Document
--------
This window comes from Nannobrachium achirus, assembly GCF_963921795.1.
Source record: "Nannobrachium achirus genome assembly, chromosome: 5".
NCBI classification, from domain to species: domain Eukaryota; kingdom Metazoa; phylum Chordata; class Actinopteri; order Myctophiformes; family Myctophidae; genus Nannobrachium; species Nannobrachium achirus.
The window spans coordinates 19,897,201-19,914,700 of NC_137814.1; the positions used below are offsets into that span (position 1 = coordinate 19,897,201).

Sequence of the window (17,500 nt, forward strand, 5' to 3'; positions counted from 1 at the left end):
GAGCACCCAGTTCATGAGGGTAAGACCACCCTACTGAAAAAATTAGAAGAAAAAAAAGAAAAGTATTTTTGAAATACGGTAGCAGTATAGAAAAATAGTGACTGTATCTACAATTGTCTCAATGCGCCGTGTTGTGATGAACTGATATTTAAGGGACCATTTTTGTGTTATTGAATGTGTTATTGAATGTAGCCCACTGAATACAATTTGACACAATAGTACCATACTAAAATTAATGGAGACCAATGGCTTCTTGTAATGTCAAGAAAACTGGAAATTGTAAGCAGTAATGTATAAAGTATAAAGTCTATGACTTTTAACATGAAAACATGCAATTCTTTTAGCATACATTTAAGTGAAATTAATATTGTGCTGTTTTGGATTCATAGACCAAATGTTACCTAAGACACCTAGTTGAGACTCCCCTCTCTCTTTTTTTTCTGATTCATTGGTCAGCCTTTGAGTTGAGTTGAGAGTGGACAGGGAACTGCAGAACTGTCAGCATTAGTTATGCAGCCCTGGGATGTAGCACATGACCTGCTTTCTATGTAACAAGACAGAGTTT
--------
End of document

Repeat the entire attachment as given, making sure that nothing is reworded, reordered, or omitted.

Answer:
This window comes from Nannobrachium achirus, assembly GCF_963921795.1.
Source record: "Nannobrachium achirus genome assembly, chromosome: 5".
NCBI classification, from domain to species: domain Eukaryota; kingdom Metazoa; phylum Chordata; class Actinopteri; order Myctophiformes; family Myctophidae; genus Nannobrachium; species Nannobrachium achirus.
The window spans coordinates 19,897,201-19,914,700 of NC_137814.1; the positions used below are offsets into that span (position 1 = coordinate 19,897,201).

Sequence of the window (17,500 nt, forward strand, 5' to 3'; positions counted from 1 at the left end):
GAGCACCCAGTTCATGAGGGTAAGACCACCCTACTGAAAAAATTAGAAGAAAAAAAAGAAAAGTATTTTTGAAATACGGTAGCAGTATAGAAAAATAGTGACTGTATCTACAATTGTCTCAATGCGCCGTGTTGTGATGAACTGATATTTAAGGGACCATTTTTGTGTTATTGAATGTGTTATTGAATGTAGCCCACTGAATACAATTTGACACAATAGTACCATACTAAAATTAATGGAGACCAATGGCTTCTTGTAATGTCAAGAAAACTGGAAATTGTAAGCAGTAATGTATAAAGTATAAAGTCTATGACTTTTAACATGAAAACATGCAATTCTTTTAGCATACATTTAAGTGAAATTAATATTGTGCTGTTTTGGATTCATAGACCAAATGTTACCTAAGACACCTAGTTGAGACTCCCCTCTCTCTTTTTTTTCTGATTCATTGGTCAGCCTTTGAGTTGAGTTGAGAGTGGACAGGGAACTGCAGAACTGTCAGCATTAGTTATGCAGCCCTGGGATGTAGCACATGACCTGCTTTCTATGTAACAAGACAGAGTTT